The rise of female political leaders: Hackley leads the charge


Credit: Eki Uzamere

Student Council President, Taylor Robin, addressing the K-12 Hackley Community with her Commencement Day Speech about what her new position means to her.

While much of the country seems to need time to adjust to the idea of a woman in a presidential position, Hackley has embraced this concept with open arms. For the last five years, the president of the entire school has been a woman and for the last two, a woman of color. These accomplishments have not gone unnoticed and deserve to be recognized, given the hard work of these women and the fact that gender and race seem to not play a role for Hackley students considering which candidate genuinely deserves the job.

This trend began in 2016 when Ally Pettiti became one of the few women throughout Hackley history to win the student body presidency. This was an exciting time for the school, but an especially exciting moment for Ally, who had invested so much time and effort into Council throughout all four years of her high school career.

Ally said that the day she won was “one of the most rewarding days I’ve ever had as a Hackley student.” While she was overjoyed at the prospect of being one of the school’s few female presidents, her journey to that accomplishment had not been a completely smooth one.

“Throughout the actual election, [between] the nerves and high competition environment [I] was put in, [it] was very challenging to navigate,” Ally recalled. Experiences like running for student government can be exciting and rewarding but, as with all things, it can be a double-edged sword. When considering the amount of energy and hard work it takes to prepare for this position and the courage to put yourself out there in front of your peers — combined with having to defy a norm that many people may not be willing to challenge — it can be a difficult process.

“I felt a culmination of emotions where part of me knew how much I deserved it and was unbelievably proud of myself, and then there was the part of me that gave into my competition and made myself feel like maybe there was a chance I couldn’t do it,” said Ally. Being one of the first to do anything is a difficult feat, let alone running for a public position that is determined based on the opinions of peers and faculty.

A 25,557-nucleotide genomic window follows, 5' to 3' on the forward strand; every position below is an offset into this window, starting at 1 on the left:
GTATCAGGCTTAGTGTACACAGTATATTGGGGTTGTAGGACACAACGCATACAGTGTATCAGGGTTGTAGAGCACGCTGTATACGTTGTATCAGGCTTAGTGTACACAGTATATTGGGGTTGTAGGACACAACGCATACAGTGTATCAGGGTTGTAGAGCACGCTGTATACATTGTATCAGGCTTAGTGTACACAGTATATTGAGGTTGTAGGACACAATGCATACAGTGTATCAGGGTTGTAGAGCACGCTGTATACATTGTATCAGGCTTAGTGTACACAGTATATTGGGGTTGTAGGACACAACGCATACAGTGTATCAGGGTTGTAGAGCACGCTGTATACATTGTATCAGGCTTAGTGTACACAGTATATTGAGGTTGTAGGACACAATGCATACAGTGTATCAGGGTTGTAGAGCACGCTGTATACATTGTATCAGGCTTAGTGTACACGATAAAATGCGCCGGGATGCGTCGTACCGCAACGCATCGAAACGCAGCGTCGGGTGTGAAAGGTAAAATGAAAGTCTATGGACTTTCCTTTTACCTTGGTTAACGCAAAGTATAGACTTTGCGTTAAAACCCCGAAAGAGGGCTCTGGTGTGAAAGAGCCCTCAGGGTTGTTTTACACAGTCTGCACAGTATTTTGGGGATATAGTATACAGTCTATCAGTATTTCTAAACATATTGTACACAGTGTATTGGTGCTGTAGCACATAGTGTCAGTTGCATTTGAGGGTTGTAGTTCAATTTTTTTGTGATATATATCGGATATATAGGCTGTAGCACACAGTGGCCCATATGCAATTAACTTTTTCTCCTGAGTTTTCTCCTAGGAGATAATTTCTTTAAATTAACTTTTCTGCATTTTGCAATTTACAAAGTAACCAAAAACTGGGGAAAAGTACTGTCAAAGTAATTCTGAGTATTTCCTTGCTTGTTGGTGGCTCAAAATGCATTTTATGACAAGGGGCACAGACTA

Despite a journey filled with challenges and triumphs, Ally was able to accomplish a multitude of goals and spearhead numerous events over the course of her presidency. One of these goals was a diversification in the type of events Hackley students attended throughout their time on the hilltop.

“It was always important to me to make sure that students at Hackley had more than just an academic or athletic experience while attending, and Council was my own personal way to provide events and activities where students could come together in different ways,” she said. While it is important not to put too much emphasis on the female aspect of her presidency in order to normalize this trend, it is important to recognize it significance. Nevertheless, Ally is proud to be a trendsetter.

“It’s so nice to see a change in the pattern and to see that more and more women at Hackley are feeling comfortable to run and are being rewarded for that courage and also for their hard work,” Ally said.

Francesca Docters, Class of 2018, echoes the sentiment of highlighting, but not overemphasizing, a female presidency.

She said, “I’m happy to have continued the trend, but I think what’s more important than the trend of female presidents is that all individuals at Hackley should feel empowered to step up to the plate and be a leader — and [the definition of] a ‘leader’ extends beyond the title of president.”